Tips for Evaluating Who is on your Gift List

Published on November 14, 2016 By Lauren

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    Today’s tip is key – How to Evaluate Who is on Your Gift List

    The holidays are rapidly approaching and for most people it is one of the most stressful times of the year due to finances. I want to talk about something that might be a bit of a sensitive topic… at least, I know it can be for me! Holiday gifts. Specifically, how many we’re buying and who are we buying them for.

    It has never been a secret that I enjoy helping people simplify their lives and save money. I think one of the biggest problems we face during the holidays is the pressure to ‘go big or go home’ in terms of gifts. Let’s face it, where do most of our holiday expenses go? Travel and gifts.

    It’s not something we like to think about, but sometimes we need to evaluate who is on our gift list and fight some of these habits we’ve fallen into. Now I’m not telling you NOT to give gifts and I’m not telling you WHO to give gifts to. However, I do think that we can do a better job of examining our gift list.

    Here are some of the biggest issues we face with our gift lists:

    1. Sticking to a budget – We tend to get so excited around the holiday times. Everything is on sale (or so it seems) and everything in the market is designed to make us want to spend, spend, spend. Setting a budget, whether it is an overall budget or a budget per person is a great first step into making sure you’re not overdoing things.
    2. Reciprocation– This might be a tough one for most of us. What happens when someone you gives you a gift? You want to give them one in return. If you have a gift closet, you may have some generic ‘just in case’ gifts stashed away, so that you’ll be prepared. Here is the honest truth, you do NOT have to give a gift for every gift you receive. Yes, I said it. We often feel pressured to give gifts in return, despite not being able to afford it.  Don’t give in to guilt.
    3. Equality – We tend to want to make things fair. There’s nothing wrong with that. But sometimes it can be too much. You might need to make some choices about who gets gifts, what type of gifts, etc. For example you might not be able to afford gifts for all your cousins, or all your nieces and nephews. Or you might not be able to afford ‘big’ gifts for everyone. Consider alternative options.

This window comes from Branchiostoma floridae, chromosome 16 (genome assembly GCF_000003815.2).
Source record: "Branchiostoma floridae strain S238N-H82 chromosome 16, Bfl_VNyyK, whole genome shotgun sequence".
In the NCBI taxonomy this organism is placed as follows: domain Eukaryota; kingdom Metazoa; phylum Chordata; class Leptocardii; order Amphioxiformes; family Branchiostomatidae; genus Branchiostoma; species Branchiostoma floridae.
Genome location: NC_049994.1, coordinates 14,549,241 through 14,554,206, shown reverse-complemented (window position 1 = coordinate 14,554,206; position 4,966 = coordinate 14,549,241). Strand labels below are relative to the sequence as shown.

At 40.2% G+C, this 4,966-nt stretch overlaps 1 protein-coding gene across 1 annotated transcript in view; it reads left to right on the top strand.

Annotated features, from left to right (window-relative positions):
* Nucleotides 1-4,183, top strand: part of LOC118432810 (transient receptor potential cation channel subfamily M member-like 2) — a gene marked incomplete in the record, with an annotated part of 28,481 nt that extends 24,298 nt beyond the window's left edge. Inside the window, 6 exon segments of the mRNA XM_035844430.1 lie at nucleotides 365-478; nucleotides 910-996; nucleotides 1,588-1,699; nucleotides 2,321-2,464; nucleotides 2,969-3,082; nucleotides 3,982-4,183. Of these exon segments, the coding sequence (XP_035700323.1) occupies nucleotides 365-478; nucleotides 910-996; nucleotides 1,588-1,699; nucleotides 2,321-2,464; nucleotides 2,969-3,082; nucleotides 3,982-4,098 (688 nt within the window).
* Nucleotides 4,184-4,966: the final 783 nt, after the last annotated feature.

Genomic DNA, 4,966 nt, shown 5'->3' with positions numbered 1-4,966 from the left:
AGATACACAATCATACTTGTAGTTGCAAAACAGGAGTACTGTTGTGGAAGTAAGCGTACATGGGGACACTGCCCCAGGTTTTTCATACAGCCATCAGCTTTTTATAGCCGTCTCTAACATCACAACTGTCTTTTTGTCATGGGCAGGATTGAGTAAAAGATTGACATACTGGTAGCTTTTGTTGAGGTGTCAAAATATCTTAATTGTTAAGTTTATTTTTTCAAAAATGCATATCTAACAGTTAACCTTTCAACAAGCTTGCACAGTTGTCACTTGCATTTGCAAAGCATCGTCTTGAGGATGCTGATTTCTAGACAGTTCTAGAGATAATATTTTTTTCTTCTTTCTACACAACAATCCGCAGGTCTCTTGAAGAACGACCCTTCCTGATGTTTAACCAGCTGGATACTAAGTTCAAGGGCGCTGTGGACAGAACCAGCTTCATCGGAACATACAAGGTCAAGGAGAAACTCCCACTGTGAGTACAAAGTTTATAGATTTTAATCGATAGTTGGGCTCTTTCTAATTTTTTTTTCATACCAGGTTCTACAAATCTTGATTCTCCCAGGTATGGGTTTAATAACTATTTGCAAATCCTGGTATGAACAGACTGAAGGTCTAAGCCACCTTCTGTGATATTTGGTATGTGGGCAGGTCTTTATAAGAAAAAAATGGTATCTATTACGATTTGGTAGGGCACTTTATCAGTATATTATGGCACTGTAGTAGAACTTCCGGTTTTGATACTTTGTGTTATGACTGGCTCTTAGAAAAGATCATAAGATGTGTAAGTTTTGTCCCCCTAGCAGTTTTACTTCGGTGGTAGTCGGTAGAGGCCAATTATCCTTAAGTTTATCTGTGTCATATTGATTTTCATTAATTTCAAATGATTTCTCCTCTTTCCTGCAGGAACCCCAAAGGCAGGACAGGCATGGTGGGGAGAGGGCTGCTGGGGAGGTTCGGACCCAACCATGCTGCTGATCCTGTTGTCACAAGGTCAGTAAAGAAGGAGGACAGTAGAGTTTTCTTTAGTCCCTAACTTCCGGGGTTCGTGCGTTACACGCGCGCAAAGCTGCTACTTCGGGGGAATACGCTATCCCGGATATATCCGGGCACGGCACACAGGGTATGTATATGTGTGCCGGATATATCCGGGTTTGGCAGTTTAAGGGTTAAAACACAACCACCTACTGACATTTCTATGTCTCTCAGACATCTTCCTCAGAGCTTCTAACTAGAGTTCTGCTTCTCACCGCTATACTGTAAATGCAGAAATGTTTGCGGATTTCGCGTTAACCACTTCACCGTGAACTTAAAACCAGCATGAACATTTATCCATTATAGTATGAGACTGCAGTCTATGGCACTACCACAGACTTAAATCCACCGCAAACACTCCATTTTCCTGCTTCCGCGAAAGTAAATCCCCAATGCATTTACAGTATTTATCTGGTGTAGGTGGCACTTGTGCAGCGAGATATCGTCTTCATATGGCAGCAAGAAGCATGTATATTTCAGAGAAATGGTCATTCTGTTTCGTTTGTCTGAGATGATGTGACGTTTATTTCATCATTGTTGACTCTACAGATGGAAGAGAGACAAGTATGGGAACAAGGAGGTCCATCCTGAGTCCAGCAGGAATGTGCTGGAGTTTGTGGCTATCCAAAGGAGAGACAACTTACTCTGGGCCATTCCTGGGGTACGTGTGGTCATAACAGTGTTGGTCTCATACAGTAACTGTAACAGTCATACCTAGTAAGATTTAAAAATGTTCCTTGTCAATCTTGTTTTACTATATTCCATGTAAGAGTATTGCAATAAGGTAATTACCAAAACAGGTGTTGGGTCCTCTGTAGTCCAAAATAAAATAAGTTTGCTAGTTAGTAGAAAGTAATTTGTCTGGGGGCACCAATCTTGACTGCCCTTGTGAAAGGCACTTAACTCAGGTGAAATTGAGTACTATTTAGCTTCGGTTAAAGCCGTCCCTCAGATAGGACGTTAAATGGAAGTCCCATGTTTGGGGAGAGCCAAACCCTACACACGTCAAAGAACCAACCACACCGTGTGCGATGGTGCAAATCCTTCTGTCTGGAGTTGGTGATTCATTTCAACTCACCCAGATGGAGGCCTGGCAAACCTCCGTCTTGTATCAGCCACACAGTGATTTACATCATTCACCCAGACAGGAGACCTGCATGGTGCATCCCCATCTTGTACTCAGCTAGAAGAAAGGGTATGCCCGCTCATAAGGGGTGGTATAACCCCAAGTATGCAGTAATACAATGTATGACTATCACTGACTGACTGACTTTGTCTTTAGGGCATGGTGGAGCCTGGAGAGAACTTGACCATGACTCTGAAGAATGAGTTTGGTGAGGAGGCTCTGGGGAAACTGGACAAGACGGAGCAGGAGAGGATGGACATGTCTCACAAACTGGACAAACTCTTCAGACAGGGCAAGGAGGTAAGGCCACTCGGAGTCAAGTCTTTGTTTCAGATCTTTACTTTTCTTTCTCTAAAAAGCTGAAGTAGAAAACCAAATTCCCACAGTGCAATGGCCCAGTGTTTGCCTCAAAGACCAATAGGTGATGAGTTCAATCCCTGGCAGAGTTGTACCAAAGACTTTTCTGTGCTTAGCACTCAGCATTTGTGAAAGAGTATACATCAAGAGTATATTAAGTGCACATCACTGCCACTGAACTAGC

4. Reasonable Alternatives  – This is one I think we tend to overlook. There is so much pressure during the holiday season that sometimes we just decide to suck it up and spend money we really shouldn’t be spending. Consider buying many small gift cards for coffee shops or gas stations so that everyone gets something useful. Take charge of family situations by proposing gift exchanges or a secret santa exchanges.

    The point is, I think we tend to lose focus. Even I do. We get caught up in the excitement, we don’t want people to be disappointed. So, above are some of the big issues with our gift lists… but here comes the real tough part. We need to evaluate who is on our gift list. Keep in mind, these are tips and NOT rules.  You know where you need to reconsider your gift-giving.  Do what works for your situation.

    Evaluating who is on your gift list:

    This is tough. Remember, many people may feel similar pressure to spend outside their means. A lot of times people get stuck in cycles of gift giving and no one wants to be the one to stop.

    Here are some methods you can use to evaluate who is on your gift list:

    1. Co-workers – Do you work directly with someone or are they casual acquaintances? Is there a work gift exchange? Remember you can be the creator of a new work tradition by suggesting a secret santa, a holiday pot luck luncheon, etc.
    2. Friends – This can be tough because we like to show our friends we care, but if we gave gifts to all of our friends it could be pricey fast. This would be a great time to institute an alternative solution of setting up a coffee date instead of exchanging expensive gifts.  What could be more valuable than time together?!
    3. Family – As families get older, people get married, have kids, etc. Gift giving can become a huge financial headache. Some families choose to no longer exchange gifts, or only give ‘family’ gifts rather than individual ones.  Discuss it openly with your family.  Everyone should be on the same page on how changes can help everyone focus on what really matters.
    4. Neighbors/Others – Often times these are the groups that may give us unexpected gifts.  Sometimes gifts come out of the blue, sometimes as a thank you for something we did earlier in the year. You don’t need to feel obligated to give a gift in return (although it can certainly be tough to fight that urge).  A sincere thank you note is perfect for this situation.

    Don’t forget – there are plenty of alternative gift ideas that don’t come with a big price tag. Some of those people who aren’t on your gift list may appreciate acts of kindness or service. For example, consider giving the gift of baby sitting your friend’s children so she and her husband can enjoy a date night. Or offer to help someone clean out their attic, something they’ve wanted to do for years. You can give experiences and not gifts.  Acts of service can even be more meaningful than a purchased present.

    Unfortunately there is no quick fix or best solution for solving your gift giving woes. But hopefully this gives you some food for thought and reasonable solutions to keeping your holiday spending under budget! How do you determine who is on your gift list?


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